Reports of acid attacks in the mainstream media are worryingly on the rise. Used as a targeted weapon, acid attacks are a form of premeditated violence most often used against women and girls. The survivors face permanent disfigurement and social isolation due to such cruel assaults. The road to recovery is long and exhausting with many cases going unreported due to fears of revenge.
In 2005 after an unprovoked acid assault in Kenya which left Sundeep Hunjan unable to blink, she was brought to The McIndoe Centre for reconstructive treatment. Sundeep was driving home with her father when she felt something hot pour over her. In an interview with the BBC Sundeep said “I didn’t know what it was. I got out of the car, but I couldn’t see anything. Then my father told me it was acid. I felt like that was it for me”.
The acid poured down her head and onto her face and body leaving her with third degree burns. As there are no ambulances in Kenya, Sundeep and her father had to flag down a passing motorist. The hospital required a deposit before proceeding with life-saving treatment.
Sometime later a relative based in the UK brought Sundeep to The McIndoe Centre which is renowned for its specialist expertise in burns reconstruction. Her UK based surgeons remarked that it was one of the worst cases they had ever seen.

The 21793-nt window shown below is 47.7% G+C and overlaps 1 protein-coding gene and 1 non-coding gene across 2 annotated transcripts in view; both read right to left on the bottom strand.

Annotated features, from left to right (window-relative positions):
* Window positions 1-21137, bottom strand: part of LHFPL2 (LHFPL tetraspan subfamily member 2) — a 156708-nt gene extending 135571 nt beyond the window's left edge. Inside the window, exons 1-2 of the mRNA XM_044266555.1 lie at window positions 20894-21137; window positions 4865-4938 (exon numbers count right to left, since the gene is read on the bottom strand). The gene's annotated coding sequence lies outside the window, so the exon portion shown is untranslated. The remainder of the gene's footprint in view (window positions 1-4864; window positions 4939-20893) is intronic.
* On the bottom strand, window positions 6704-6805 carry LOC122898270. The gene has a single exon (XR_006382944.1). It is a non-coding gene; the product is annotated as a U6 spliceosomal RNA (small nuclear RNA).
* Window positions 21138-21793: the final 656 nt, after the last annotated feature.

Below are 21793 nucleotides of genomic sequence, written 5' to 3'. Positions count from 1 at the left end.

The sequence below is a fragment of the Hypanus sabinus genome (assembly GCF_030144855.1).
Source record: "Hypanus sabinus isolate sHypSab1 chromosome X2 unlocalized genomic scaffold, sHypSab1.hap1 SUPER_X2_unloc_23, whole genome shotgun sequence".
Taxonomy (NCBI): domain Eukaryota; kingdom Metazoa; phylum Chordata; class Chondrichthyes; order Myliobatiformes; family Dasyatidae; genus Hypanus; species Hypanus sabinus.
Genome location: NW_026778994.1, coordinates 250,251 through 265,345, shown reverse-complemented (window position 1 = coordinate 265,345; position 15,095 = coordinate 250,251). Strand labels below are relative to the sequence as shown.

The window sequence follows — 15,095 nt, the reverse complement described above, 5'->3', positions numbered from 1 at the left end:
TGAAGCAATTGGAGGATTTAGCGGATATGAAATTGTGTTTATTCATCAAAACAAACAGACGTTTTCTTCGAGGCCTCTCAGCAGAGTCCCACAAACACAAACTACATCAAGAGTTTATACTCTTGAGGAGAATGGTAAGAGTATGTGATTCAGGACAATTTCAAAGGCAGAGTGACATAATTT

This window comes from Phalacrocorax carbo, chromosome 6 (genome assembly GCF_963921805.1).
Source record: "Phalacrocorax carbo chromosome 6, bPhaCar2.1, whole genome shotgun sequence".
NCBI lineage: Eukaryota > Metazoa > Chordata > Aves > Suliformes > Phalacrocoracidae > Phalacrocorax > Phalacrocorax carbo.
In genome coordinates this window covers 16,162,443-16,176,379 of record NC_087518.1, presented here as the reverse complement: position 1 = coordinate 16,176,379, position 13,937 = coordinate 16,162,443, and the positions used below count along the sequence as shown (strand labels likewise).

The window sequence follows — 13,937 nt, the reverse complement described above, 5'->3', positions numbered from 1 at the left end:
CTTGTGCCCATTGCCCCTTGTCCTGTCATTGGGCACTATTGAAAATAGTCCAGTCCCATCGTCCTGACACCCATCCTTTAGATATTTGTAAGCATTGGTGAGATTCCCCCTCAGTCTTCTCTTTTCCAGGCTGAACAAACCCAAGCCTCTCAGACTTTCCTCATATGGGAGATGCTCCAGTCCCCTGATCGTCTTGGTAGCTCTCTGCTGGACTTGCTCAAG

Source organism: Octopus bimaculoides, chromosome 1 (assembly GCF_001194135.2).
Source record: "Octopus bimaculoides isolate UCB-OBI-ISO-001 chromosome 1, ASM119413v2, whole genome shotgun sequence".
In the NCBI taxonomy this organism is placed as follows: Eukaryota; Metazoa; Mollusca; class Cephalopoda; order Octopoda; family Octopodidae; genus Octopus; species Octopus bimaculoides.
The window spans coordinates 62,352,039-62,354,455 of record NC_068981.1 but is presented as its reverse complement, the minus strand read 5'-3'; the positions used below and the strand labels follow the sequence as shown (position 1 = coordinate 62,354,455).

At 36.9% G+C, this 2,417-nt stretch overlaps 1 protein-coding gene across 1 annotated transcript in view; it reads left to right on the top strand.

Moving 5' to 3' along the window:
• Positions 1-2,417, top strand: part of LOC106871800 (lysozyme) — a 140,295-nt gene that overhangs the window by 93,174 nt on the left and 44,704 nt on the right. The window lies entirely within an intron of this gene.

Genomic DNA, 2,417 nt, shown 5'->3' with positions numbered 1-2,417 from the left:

Internationally renowned Consultant Plastic and Burns Reconstructive Surgeon Baljit Dheansa performed numerous operations on Sundeep’s scarred face and neck to try and restore movement to allow her to eat, breathe and speak again. A silicon balloon was also inserted under her hair-bearing skin and was slowly injected with saline to expand it over several months. This allowed enough hair-bearing skin to cover the 25% that had been burnt off.
Luckily her sight was saved because she has Bell’s phenomenon, a condition which means the eyeballs roll upwards when you blink. Despite this, Sundeep still needed reconstructive surgery to her eyelids.
Award winning Consultant Ophthalmic and Oculoplastic Surgeon Raman Malhotra performed skin grafts to help her close her eyes again. Raman said: "I was shocked when I saw the pictures of her. She had been so severely injured. The first thing we needed to do was help her close her eyes. But this was just the start of the operations she will need."
In 2007 after two years of treatment Sundeep said: “I'm happy, so happy. There is so much to look forward to and now life will go on."